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 James Hamer (survivor of Isandlwana).

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PostSubject: James Hamer (survivor of Isandlwana).   Tue Jun 18, 2013 8:18 pm

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Grave in Clun, Shropshire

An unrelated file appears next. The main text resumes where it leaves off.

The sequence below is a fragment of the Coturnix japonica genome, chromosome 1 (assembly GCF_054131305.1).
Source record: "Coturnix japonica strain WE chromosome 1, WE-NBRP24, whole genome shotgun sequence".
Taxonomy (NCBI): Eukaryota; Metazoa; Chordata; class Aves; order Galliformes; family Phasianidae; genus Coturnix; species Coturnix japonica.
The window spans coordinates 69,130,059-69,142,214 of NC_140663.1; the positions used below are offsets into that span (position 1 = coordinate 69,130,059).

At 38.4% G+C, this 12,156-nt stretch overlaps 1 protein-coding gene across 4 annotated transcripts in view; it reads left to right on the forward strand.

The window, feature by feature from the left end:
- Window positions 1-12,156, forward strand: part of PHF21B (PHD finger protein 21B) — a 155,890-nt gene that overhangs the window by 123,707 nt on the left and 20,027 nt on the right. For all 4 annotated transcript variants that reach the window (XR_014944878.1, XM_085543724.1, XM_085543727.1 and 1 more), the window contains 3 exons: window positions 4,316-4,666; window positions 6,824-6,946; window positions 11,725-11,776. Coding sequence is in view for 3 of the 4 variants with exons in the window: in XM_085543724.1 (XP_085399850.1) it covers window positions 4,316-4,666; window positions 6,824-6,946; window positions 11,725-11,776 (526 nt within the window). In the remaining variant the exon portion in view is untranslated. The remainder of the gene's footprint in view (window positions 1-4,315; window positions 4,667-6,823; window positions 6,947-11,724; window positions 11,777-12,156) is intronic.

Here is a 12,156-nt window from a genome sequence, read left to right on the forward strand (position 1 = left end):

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James Hamer's letter to his Farther with regards Isandlwana